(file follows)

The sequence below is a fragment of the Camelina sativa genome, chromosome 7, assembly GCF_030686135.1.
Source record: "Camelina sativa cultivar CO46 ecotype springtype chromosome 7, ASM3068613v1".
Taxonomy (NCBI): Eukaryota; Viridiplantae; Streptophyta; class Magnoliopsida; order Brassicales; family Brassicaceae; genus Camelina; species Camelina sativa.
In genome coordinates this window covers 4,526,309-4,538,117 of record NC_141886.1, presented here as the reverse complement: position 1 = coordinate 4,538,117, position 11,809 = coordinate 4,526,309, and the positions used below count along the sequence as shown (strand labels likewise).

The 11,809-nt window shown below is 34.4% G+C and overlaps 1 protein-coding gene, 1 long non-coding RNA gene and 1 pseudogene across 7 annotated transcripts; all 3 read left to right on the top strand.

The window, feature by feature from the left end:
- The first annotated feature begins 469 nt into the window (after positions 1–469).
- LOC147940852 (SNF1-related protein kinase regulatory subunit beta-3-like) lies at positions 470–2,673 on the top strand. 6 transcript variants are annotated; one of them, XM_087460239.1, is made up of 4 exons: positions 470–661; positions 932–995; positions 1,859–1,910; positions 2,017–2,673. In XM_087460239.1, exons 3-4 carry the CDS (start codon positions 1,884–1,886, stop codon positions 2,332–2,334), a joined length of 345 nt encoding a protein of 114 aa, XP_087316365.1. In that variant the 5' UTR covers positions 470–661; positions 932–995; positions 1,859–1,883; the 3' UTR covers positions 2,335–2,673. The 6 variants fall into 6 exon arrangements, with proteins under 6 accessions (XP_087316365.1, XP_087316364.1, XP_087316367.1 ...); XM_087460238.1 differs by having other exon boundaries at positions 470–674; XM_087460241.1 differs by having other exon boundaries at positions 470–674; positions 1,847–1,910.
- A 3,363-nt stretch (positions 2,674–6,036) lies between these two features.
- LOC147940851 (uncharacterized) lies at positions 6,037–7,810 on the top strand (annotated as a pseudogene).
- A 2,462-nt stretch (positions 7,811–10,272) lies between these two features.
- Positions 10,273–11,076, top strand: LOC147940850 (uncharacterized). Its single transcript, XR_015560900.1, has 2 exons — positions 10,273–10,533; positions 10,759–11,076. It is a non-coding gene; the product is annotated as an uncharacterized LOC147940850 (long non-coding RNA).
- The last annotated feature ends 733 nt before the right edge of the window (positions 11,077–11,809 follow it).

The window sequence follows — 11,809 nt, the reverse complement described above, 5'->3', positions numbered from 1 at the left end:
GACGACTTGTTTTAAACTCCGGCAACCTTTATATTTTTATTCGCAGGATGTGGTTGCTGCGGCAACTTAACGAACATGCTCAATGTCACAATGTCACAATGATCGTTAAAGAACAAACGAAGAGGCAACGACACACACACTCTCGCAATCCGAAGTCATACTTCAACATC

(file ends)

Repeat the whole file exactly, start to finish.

The sequence below is a fragment of the Camelina sativa genome, chromosome 7, assembly GCF_030686135.1.
Source record: "Camelina sativa cultivar CO46 ecotype springtype chromosome 7, ASM3068613v1".
Taxonomy (NCBI): Eukaryota; Viridiplantae; Streptophyta; class Magnoliopsida; order Brassicales; family Brassicaceae; genus Camelina; species Camelina sativa.
In genome coordinates this window covers 4,526,309-4,538,117 of record NC_141886.1, presented here as the reverse complement: position 1 = coordinate 4,538,117, position 11,809 = coordinate 4,526,309, and the positions used below count along the sequence as shown (strand labels likewise).

The 11,809-nt window shown below is 34.4% G+C and overlaps 1 protein-coding gene, 1 long non-coding RNA gene and 1 pseudogene across 7 annotated transcripts; all 3 read left to right on the top strand.

The window, feature by feature from the left end:
- The first annotated feature begins 469 nt into the window (after positions 1–469).
- LOC147940852 (SNF1-related protein kinase regulatory subunit beta-3-like) lies at positions 470–2,673 on the top strand. 6 transcript variants are annotated; one of them, XM_087460239.1, is made up of 4 exons: positions 470–661; positions 932–995; positions 1,859–1,910; positions 2,017–2,673. In XM_087460239.1, exons 3-4 carry the CDS (start codon positions 1,884–1,886, stop codon positions 2,332–2,334), a joined length of 345 nt encoding a protein of 114 aa, XP_087316365.1. In that variant the 5' UTR covers positions 470–661; positions 932–995; positions 1,859–1,883; the 3' UTR covers positions 2,335–2,673. The 6 variants fall into 6 exon arrangements, with proteins under 6 accessions (XP_087316365.1, XP_087316364.1, XP_087316367.1 ...); XM_087460238.1 differs by having other exon boundaries at positions 470–674; XM_087460241.1 differs by having other exon boundaries at positions 470–674; positions 1,847–1,910.
- A 3,363-nt stretch (positions 2,674–6,036) lies between these two features.
- LOC147940851 (uncharacterized) lies at positions 6,037–7,810 on the top strand (annotated as a pseudogene).
- A 2,462-nt stretch (positions 7,811–10,272) lies between these two features.
- Positions 10,273–11,076, top strand: LOC147940850 (uncharacterized). Its single transcript, XR_015560900.1, has 2 exons — positions 10,273–10,533; positions 10,759–11,076. It is a non-coding gene; the product is annotated as an uncharacterized LOC147940850 (long non-coding RNA).
- The last annotated feature ends 733 nt before the right edge of the window (positions 11,077–11,809 follow it).

The window sequence follows — 11,809 nt, the reverse complement described above, 5'->3', positions numbered from 1 at the left end:
GACGACTTGTTTTAAACTCCGGCAACCTTTATATTTTTATTCGCAGGATGTGGTTGCTGCGGCAACTTAACGAACATGCTCAATGTCACAATGTCACAATGATCGTTAAAGAACAAACGAAGAGGCAACGACACACACACTCTCGCAATCCGAAGTCATACTTCAACATC